It is not long that Mr. Emerson requests Lucy to befriend his melancholy son. Immediately, Lucy becomes uncomfortable and hides that feeling by keeping herself away from Mr. Emerson. However, when Mr. Emerson realizes his mistake, Lucy takes Mr. Emerson’s suggestion as offensive.

After some days, Lucy again dares to go out alone- a character of a young venturous woman. Having bought certain souvenir photographs, she witnesses an argument between two Italians, something that ends in murder. Shocking as it was to her, she ends up fainting and is caught in George’s arms. As she gains her consciousness, she finds George throwing her souvenir photographs into a river. Lucy confronts George over his action, but embarrassed as he is, he admits that the photographs had a dead man’s blood and he didn’t know what to do with them. But rather, to throw them into the river.

At that moment, Lucy finds that something new has happened to her. She can’t call it intimacy or a connection. Anyway, she instructs George not to tell anyone what had happened. George accepts, but with him too, something has developed in his body, and the end line is- I shall want to live.

Back at the inn, as the Bertolini’s guests head out for an outing, something new is noticed between George and Lucy. Miss Bartlett separates the two of them and begins feeding Lucy with ill words about George. Charlotte, later on, takes Lucy away and together, they head to Rome.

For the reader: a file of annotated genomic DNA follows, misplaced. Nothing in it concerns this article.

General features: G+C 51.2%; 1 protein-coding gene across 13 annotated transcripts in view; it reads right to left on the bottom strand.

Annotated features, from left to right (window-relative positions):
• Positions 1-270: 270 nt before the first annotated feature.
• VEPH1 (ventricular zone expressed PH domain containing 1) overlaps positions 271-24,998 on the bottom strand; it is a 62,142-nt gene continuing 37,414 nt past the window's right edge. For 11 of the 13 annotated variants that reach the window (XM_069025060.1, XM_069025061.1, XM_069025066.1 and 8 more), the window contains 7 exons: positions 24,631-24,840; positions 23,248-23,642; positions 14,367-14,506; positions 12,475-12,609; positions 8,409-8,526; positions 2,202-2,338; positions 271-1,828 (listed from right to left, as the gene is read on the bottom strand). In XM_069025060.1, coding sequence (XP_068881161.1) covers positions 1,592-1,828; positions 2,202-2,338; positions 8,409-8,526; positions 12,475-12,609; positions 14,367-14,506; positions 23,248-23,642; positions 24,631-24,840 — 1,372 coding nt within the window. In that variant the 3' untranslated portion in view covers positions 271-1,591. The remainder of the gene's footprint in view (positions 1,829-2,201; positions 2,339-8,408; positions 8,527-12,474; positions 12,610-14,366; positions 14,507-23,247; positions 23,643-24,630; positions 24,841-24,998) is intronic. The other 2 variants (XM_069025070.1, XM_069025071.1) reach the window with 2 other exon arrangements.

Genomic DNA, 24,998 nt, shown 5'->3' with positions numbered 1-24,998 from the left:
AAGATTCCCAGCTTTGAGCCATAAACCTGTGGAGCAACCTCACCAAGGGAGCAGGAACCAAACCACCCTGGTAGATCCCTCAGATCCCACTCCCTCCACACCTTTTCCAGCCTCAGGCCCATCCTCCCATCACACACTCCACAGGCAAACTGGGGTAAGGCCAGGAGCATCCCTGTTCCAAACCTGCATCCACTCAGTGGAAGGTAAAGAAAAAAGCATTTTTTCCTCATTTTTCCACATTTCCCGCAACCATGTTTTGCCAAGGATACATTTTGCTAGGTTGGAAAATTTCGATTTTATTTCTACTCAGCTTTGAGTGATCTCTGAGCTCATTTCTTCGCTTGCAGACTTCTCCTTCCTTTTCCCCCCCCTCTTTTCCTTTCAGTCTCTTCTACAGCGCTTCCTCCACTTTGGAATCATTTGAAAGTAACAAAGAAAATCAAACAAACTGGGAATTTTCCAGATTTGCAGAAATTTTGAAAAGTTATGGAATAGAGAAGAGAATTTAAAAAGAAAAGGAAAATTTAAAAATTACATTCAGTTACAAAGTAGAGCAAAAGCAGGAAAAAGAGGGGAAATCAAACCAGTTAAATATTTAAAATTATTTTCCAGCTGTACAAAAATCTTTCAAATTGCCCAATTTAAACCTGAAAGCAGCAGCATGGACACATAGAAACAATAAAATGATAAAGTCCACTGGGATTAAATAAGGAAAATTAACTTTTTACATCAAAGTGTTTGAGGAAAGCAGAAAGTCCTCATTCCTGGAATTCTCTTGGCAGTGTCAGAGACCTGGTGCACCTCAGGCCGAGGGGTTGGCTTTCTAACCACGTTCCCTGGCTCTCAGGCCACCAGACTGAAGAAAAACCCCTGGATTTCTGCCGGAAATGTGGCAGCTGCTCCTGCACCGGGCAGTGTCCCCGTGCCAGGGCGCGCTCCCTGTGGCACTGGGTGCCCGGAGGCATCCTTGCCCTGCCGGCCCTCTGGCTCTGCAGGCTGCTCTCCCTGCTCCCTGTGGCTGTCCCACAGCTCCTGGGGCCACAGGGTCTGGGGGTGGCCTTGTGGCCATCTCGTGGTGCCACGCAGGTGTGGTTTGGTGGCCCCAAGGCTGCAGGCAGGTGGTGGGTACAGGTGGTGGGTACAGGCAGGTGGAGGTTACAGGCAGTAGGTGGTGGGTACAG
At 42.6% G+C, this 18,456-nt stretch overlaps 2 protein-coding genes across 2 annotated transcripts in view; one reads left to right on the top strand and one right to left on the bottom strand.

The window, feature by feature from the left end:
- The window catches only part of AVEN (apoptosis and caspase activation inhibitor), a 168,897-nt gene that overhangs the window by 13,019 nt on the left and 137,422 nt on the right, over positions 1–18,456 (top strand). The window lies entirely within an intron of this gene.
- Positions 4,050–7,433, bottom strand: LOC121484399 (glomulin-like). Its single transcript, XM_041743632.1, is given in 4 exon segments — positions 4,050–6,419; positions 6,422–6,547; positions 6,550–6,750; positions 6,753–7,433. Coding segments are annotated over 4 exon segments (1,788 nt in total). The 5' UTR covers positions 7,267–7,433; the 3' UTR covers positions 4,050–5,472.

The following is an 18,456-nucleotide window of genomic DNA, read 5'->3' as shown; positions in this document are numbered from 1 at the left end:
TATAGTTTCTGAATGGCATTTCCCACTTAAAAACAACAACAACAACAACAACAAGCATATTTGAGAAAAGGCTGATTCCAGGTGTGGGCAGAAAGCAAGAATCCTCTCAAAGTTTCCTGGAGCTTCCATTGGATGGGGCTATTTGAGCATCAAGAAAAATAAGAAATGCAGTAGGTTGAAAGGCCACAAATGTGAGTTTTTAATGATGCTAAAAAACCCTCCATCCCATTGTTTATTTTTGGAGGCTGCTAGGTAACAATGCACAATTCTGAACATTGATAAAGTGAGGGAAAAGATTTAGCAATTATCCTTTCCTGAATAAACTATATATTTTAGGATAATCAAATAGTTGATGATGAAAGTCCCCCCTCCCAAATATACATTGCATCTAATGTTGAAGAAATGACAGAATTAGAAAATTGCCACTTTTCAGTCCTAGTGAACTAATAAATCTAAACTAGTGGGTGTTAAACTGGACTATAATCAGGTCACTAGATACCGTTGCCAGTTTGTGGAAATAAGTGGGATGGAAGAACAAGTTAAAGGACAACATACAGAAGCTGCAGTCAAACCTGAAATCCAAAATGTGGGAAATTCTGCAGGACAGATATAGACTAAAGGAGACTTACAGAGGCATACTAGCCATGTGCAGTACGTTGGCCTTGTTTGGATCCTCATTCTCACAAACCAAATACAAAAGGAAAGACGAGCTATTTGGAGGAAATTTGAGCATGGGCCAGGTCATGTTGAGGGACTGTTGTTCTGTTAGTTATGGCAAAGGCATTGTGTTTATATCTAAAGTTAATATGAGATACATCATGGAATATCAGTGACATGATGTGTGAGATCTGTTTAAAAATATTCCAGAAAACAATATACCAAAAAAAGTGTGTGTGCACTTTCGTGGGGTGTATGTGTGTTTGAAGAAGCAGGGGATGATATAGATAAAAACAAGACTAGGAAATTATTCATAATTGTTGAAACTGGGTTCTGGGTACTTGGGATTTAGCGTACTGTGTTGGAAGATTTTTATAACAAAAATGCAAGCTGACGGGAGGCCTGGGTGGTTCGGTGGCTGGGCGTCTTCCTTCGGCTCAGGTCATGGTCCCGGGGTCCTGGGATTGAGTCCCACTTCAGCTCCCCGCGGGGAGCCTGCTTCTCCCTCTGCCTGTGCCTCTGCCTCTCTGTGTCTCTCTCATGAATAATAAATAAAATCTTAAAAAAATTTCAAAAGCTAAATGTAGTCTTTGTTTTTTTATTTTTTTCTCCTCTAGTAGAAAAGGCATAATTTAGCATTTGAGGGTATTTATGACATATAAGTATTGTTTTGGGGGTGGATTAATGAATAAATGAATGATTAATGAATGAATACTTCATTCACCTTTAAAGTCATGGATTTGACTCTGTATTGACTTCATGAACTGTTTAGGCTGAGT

There, in Summer Street, after several months have passed, Lucy finds herself in a better place with a guy who even asks for her hand in marriage. Surprisingly, George arrives, and this becomes a dilemma for Lucy. Lucy becomes afraid that George might circulate rumors about her that will destroy her engagement to Cecil. But, she has lied to herself, she has no feelings for Cecil.

At the end of it all, can Lucy thoroughly examine her feelings for Cecil and George? Download A Room with a View PDF eBook to find out how love is never lost.

E.M. Forster’s novel was adapted into an award-winning film, which was directed by James Ivory. The novel’s adaptations also stretched to radio shows, stage shows, and television adaptations.